Your cookie preferences

We use cookies and similar technologies. You can use the settings below to accept all cookies (which we recommend to give you the best experience) or to enable specific categories of cookies as explained below. Find out more by reading our Cookie Policy.

Select cookie preferences

Skip to main content

Get the best car finance deals

Don’t fall into the car finance trap, read on for our top nine tips for finding the best car finance deals.

Share this guide
Colour Palettes of The World's Most Famous Road Trips

Our research found that fewer than a third of bargain hunters looking for a cheap car think about car finance before they head to the dealer's forecourt. You might spend time researching the exact make and model of a car that is best for you, but it can be just as important to understand the best way to pay for it as well.

Failing to find a cheap car loan, or research the best car finance deals can drive up the price you ultimately pay.

Here are some ways to ensure you get the best car finance deals.

Top tips for getting a cheap car loan

  • Best buy unsecured personal loan rates are only available to people with a good credit history, so not all car buyers will be able to get them. However, it’s still worth shopping around as there are still quite a few good deals. You can check your credit report for free before you apply.

  • Some car dealers offer 0% finance on new cars, these deals are definitely worth considering if you can get one - you may have to pay a hefty deposit though. You will also need to understand exactly how much you will need to repay and when. It is critical you are able to meet all of these future repayments before you sign anything. If you miss a repayment, that 0% offer may evaporate and you could end up paying far more for that car than you initially budgeted for. Missing a payment can also have a negative impact on your future credit score.

Car key piggy bank
  • When looking at car dealership finance, make sure you take into account the size of the deposit and the final payment as well as the monthly payments as either of these can really ramp up the overall cost. It's not a good idea to sign-up for something you may not be able to ultimately afford, no matter how fancy the car looks.

  • Do your homework on market rates for car finance before walking into a car dealership so you have a good idea of what is a reasonable rate the salesperson might offer you. Don't forget to add in the costs of any application fees or periodic account keeping fees, if applicable.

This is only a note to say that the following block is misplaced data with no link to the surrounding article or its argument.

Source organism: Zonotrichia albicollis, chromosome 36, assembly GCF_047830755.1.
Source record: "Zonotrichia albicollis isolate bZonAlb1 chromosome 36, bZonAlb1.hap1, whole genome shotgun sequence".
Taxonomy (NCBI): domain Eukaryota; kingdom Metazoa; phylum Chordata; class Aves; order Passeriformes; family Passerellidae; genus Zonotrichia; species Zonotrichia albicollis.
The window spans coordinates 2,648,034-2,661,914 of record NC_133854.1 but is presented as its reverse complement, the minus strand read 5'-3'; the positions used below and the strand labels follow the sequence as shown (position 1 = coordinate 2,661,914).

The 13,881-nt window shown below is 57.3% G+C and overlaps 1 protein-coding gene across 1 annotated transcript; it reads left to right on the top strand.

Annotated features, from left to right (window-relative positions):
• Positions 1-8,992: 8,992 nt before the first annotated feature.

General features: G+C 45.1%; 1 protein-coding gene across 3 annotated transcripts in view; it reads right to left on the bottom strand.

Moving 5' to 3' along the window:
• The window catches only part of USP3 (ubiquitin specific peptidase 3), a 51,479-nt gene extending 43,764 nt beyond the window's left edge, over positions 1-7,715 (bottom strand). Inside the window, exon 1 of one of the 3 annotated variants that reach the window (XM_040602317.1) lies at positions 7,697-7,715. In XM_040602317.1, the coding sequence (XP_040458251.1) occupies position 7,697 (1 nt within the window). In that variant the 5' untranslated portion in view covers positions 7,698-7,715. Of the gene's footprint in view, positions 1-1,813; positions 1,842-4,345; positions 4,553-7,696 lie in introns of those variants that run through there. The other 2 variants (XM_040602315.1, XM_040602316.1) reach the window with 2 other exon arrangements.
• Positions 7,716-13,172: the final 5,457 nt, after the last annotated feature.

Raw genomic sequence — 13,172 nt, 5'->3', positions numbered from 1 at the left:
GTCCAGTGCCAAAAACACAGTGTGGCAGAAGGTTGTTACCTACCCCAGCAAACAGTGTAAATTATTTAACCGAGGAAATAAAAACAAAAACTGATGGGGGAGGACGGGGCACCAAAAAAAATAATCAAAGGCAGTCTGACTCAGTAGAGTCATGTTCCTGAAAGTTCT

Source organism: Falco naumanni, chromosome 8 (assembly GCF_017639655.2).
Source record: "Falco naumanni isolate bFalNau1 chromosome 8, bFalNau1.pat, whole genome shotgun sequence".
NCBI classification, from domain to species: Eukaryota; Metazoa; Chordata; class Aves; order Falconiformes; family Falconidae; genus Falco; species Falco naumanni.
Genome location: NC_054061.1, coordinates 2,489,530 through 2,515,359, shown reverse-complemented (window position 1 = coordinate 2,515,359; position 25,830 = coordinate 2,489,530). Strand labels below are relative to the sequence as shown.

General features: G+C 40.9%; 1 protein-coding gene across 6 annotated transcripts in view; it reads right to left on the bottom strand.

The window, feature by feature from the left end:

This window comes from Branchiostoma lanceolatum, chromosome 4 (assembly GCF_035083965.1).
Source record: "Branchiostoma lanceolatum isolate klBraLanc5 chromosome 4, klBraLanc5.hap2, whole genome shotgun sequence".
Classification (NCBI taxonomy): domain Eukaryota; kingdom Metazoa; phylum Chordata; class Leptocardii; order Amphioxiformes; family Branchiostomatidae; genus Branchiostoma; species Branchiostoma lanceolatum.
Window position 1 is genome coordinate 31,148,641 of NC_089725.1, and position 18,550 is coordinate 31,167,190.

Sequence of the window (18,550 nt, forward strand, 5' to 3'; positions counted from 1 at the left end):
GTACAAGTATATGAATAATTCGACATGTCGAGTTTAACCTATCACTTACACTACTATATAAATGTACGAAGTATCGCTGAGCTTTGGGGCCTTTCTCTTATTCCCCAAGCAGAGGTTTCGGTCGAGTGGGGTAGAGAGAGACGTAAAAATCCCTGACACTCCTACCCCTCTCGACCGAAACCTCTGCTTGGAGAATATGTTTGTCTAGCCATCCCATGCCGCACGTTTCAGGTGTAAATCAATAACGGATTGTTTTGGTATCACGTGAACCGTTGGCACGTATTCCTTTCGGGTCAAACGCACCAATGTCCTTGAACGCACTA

• Leasing deals can sometimes work out cheaper as consumers may not have to pay for servicing and repairs.

  • For consumers with a poor credit score, leasing could be next best available option as you are not actually buying the vehicle.

  • Standard car finance will usually be secured - this means the car could be taken from you if you fail to repay the loan. Alternatively you may be eligible for a personal loan to pay for the car - these loans are unsecured so you would own the car outright. You will still be personally accountable for the amount owing on the personal loan.

  • It is also worth looking at cars that have been pre-registered by a dealer. They only have a few miles on the clock so, in effect, you get a nearly brand-new vehicle at a second-hand price.

  • The longer the term of your loan, the more time you will have to repay it. This means the repayments may be lower over a longer-term loan, however you may end up paying more interest over the life of the loan.

  • Some finance providers may allow you to repay your loan early without penalty, which could save you significant amounts of interest.

  • Make sure you have any documentation in order so you can get your finance in place when you are ready - this is likely to include a driver's licence, proof of address (if this is different from the address on your licence) and you may need evidence of income. This could be pay slips, bank statements, or your employment contract. If you're unsure if you have sufficient documentation, it's a good idea to bring as much documentation as possible, to avoid any delays.

Other tips for purchasing a car

  • Be aware of the maintenance costs of your new vehicle - the rarer the car and manufacturer, the more expensive the maintenance could be for that spare part you need.

  • The collapse of a motor manufacturer can have a knock-on effect on a car's resale value plus the availability of vehicle parts - these factors should be carefully considered by potential buyers.

  • As well as haggling on the price, look for free extras such as extended warranties and service packages. The salesperson may be very keen for your business, especially towards the end of their sales month period, and can offer you more than when you first walked in the door.

  • Don't be afraid to shop around - that friendly salesperson with the free coffee and snacks that is encouraging you to sign on the dotted line today will wait. If you don't like making big decisions on the spot, walk away, sleep on it, and make a decision in a calm environment the next day. Don't feel pressured just because someone else wants to make a sale.

  • Having the money ready before you start car hunting will strengthen your bargaining power as you can make the purchase immediately – you are effectively a cash buyer and you will not need to worry about credit history or finance approval decisions.

  • Consider the insurance category of the car - fast and flash cars or those with expensive add-ons cost more to insure. Make sure you can afford the cost of the AND the insurance - and the road tax (Vehicle Excise Duty). Check out our 10 common car insurance myths busted.

Read more …